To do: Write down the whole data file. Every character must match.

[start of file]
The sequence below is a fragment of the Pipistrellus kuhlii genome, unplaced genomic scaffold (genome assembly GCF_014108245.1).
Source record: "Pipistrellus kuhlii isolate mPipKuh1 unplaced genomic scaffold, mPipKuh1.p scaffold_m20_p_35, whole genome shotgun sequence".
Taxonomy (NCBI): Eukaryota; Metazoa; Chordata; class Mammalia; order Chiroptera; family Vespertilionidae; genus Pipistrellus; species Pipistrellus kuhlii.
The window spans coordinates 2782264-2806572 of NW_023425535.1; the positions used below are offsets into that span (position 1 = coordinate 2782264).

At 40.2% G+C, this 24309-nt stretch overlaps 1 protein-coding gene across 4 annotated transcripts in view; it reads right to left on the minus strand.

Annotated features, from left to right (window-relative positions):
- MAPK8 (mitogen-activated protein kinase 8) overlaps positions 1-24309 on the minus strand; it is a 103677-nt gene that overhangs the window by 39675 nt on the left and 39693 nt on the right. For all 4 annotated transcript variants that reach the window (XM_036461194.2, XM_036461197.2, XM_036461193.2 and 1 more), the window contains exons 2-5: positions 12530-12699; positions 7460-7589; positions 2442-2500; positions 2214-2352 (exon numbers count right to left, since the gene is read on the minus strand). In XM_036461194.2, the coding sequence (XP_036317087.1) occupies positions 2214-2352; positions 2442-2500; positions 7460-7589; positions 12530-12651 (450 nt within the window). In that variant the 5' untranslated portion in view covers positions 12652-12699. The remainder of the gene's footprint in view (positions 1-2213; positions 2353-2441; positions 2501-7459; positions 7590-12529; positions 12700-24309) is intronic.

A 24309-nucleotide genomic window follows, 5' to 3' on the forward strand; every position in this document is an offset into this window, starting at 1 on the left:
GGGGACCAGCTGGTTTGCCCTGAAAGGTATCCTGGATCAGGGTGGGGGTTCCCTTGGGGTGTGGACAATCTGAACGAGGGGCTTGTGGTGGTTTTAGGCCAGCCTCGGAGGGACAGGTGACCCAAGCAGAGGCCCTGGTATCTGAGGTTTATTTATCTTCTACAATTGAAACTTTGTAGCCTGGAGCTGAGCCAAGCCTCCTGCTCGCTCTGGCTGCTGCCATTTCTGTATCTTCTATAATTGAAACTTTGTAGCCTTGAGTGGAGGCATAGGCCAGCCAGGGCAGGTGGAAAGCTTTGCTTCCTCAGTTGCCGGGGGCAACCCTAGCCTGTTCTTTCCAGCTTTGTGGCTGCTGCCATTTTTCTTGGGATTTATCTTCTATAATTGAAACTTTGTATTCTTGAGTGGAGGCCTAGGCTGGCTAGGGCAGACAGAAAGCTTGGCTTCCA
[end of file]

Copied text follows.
The sequence below is a fragment of the Pipistrellus kuhlii genome, unplaced genomic scaffold (genome assembly GCF_014108245.1).
Source record: "Pipistrellus kuhlii isolate mPipKuh1 unplaced genomic scaffold, mPipKuh1.p scaffold_m20_p_35, whole genome shotgun sequence".
Taxonomy (NCBI): Eukaryota; Metazoa; Chordata; class Mammalia; order Chiroptera; family Vespertilionidae; genus Pipistrellus; species Pipistrellus kuhlii.
The window spans coordinates 2782264-2806572 of NW_023425535.1; the positions used below are offsets into that span (position 1 = coordinate 2782264).

At 40.2% G+C, this 24309-nt stretch overlaps 1 protein-coding gene across 4 annotated transcripts in view; it reads right to left on the minus strand.

Annotated features, from left to right (window-relative positions):
- MAPK8 (mitogen-activated protein kinase 8) overlaps positions 1-24309 on the minus strand; it is a 103677-nt gene that overhangs the window by 39675 nt on the left and 39693 nt on the right. For all 4 annotated transcript variants that reach the window (XM_036461194.2, XM_036461197.2, XM_036461193.2 and 1 more), the window contains exons 2-5: positions 12530-12699; positions 7460-7589; positions 2442-2500; positions 2214-2352 (exon numbers count right to left, since the gene is read on the minus strand). In XM_036461194.2, the coding sequence (XP_036317087.1) occupies positions 2214-2352; positions 2442-2500; positions 7460-7589; positions 12530-12651 (450 nt within the window). In that variant the 5' untranslated portion in view covers positions 12652-12699. The remainder of the gene's footprint in view (positions 1-2213; positions 2353-2441; positions 2501-7459; positions 7590-12529; positions 12700-24309) is intronic.

A 24309-nucleotide genomic window follows, 5' to 3' on the forward strand; every position in this document is an offset into this window, starting at 1 on the left:
GGGGACCAGCTGGTTTGCCCTGAAAGGTATCCTGGATCAGGGTGGGGGTTCCCTTGGGGTGTGGACAATCTGAACGAGGGGCTTGTGGTGGTTTTAGGCCAGCCTCGGAGGGACAGGTGACCCAAGCAGAGGCCCTGGTATCTGAGGTTTATTTATCTTCTACAATTGAAACTTTGTAGCCTGGAGCTGAGCCAAGCCTCCTGCTCGCTCTGGCTGCTGCCATTTCTGTATCTTCTATAATTGAAACTTTGTAGCCTTGAGTGGAGGCATAGGCCAGCCAGGGCAGGTGGAAAGCTTTGCTTCCTCAGTTGCCGGGGGCAACCCTAGCCTGTTCTTTCCAGCTTTGTGGCTGCTGCCATTTTTCTTGGGATTTATCTTCTATAATTGAAACTTTGTATTCTTGAGTGGAGGCCTAGGCTGGCTAGGGCAGACAGAAAGCTTGGCTTCCA